-Who do you like in the ’14 draft, assuming we have the #7/8 pick (or in the ’15 draft, assuming we don’t).
-What are some potential trades you’d be interested in?
-Who are some free agents you’d be interested in?
-Any long-term future plan you have?

Large philosophical question, but I’d love to hear any thoughts you have! — Eric

Whoa, we’ll close this with a detailed one. I’ll try to keep responses brief and go bullet by bullet:

- I honestly don’t have a dream candidate. I think the best hires these days are guys who come from some of the league’s best front offices. So I hope Gores looks at anyone currently working for San Antonio, Oklahoma City, Miami, Indiana, Dallas, Portland, etc., who might be ready for a promotion. As long as any candidate’s first words in the interview are, “Here’s my plan to dump Josh Smith and Brandon Jennings,” I’m intrigued by that candidate.

- I don’t have anywhere near the level of league insider-nous necessary to know this. I do know that the Pistons have a well-respected analytics guy in their front office now in Ken Catanella. I hope he gets a chance to prove his worth or maybe even get promoted. Just because someone has worked in a supporting role in an organization that hasn’t performed well doesn’t mean that person is part of the problem. Maybe Catanella is the best candidate to fix this. Maybe not. But Gores should be willing to look both internally and externally for the best possible front office team.

- In no particular order, Lionel Hollins, George Karl, Nate McMillan, the Van Gundy brothers (probably with a slight preference for Stan because I’d LOVE to see him clown inane questions from media up close like he used to in Orlando). I think Hollins might not be a perfect fit if a front office crew that is heavy on analytics is assembled considering the … uh … not so smooth way that transition went between Hollins and the new regime that came into Memphis. But here’s why Hollins is my frontrunner — he led a Memphis roster that had two bigs who need touches and little shooting to the Western Conference Finals and he undeniably helped mold that team into arguably the league’s toughest (the GRINDHOUSE is my favorite NBA arena). The Pistons could desperately use a coach who is both innovative in the system he runs and no-nonsense enough to shake the team out of the passive way they’ve played for about half a decade now.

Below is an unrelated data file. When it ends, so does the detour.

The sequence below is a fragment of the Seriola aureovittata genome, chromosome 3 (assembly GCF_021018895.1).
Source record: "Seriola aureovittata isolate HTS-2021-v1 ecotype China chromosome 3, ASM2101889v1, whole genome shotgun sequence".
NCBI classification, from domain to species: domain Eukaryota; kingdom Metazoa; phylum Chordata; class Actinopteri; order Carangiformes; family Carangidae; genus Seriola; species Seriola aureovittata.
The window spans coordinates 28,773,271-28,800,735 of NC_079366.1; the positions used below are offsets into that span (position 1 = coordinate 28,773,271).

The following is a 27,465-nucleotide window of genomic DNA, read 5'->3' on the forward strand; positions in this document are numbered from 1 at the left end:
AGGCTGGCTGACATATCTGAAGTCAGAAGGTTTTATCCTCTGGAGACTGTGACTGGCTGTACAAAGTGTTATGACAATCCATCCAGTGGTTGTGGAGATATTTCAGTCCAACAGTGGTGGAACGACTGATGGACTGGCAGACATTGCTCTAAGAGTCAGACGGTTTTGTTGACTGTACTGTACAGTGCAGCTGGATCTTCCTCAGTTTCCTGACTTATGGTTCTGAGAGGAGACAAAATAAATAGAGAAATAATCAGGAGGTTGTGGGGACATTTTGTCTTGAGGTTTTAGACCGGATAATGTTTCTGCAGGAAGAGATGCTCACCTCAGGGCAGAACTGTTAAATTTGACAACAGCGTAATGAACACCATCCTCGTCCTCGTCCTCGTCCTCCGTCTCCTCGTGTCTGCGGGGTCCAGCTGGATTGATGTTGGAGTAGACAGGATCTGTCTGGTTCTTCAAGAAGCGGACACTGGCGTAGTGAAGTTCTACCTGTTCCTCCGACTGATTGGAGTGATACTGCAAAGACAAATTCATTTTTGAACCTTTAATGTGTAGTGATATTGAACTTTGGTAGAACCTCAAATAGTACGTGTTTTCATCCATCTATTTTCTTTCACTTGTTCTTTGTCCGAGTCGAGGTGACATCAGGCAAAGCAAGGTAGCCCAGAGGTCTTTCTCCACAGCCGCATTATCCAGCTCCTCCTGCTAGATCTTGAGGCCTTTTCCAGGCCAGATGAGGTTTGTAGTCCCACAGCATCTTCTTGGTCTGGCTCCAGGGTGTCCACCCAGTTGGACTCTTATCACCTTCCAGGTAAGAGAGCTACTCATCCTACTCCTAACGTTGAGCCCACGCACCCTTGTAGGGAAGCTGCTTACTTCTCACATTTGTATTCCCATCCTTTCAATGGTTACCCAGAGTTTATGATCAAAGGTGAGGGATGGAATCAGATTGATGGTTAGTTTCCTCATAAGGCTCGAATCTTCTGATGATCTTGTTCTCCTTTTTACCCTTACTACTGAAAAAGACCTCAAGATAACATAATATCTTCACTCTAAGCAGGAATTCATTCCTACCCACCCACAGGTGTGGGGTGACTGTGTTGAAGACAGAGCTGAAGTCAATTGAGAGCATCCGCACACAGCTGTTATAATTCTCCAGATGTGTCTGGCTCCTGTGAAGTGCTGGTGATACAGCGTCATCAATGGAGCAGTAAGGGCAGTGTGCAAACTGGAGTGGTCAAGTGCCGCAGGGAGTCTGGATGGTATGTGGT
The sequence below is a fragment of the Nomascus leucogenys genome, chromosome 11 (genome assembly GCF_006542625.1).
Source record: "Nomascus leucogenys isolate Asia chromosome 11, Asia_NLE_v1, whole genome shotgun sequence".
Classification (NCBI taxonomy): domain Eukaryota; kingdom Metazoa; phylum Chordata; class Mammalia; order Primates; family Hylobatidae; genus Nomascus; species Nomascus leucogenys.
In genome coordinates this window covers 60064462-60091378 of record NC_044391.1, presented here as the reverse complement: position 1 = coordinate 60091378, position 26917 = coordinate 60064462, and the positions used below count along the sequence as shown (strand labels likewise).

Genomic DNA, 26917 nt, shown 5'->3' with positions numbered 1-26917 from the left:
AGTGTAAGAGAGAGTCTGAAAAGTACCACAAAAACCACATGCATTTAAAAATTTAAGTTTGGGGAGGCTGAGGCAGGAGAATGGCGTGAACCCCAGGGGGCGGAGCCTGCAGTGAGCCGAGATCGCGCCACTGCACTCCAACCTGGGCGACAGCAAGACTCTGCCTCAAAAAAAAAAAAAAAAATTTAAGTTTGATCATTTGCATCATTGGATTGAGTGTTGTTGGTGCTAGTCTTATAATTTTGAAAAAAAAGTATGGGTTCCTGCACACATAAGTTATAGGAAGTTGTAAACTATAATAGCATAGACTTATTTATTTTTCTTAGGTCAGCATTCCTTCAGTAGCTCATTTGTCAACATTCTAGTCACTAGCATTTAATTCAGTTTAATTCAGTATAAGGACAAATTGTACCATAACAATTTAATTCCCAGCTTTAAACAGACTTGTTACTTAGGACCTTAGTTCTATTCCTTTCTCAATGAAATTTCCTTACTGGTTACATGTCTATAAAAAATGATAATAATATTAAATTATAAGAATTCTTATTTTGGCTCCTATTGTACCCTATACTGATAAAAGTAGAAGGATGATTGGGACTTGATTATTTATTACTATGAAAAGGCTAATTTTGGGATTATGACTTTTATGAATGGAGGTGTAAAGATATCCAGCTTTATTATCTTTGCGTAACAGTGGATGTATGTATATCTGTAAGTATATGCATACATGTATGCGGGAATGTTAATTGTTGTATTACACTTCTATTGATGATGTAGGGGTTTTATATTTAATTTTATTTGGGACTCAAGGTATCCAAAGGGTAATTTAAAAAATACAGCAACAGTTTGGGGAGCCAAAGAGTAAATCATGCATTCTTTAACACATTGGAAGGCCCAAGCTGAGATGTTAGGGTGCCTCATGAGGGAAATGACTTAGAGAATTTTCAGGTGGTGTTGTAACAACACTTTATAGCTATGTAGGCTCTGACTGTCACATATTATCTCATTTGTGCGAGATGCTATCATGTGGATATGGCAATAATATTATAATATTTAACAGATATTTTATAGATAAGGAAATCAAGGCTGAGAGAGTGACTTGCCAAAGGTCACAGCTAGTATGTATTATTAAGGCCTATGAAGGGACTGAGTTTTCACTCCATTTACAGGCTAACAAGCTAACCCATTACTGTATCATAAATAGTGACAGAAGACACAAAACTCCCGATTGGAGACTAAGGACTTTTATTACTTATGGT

- No preference on assistants, other than whoever comes on board I hope gives strong, strong consideration to retaining Rasheed Wallace in his player development role. In general, I’d prefer assistants who are great at relating to players and at least one each who is a savant when it comes to drawing up or breaking down offensive or defensive sets.

- I currently hate the options (namely, Aaron Gordon) currently pegged in that range for the Pistons. I’d hope that something weird happens (like Marcus Smart falls a few spots) or the Pistons trade their pick to Phoenix or Chicago for two picks later in the first round and end up with some combo like Nik Stauskas and Adreian Payne. I think it’s also possible that wings like Stauskas and Gary Harris rise into lottery range and the Pistons could snag one or the other. Both of those guys are really underrated in mock drafts at the moment. So is Payne — any man who can do this at 6-foot-11 and also hit 42 percent of his threes is clearly a lottery pick.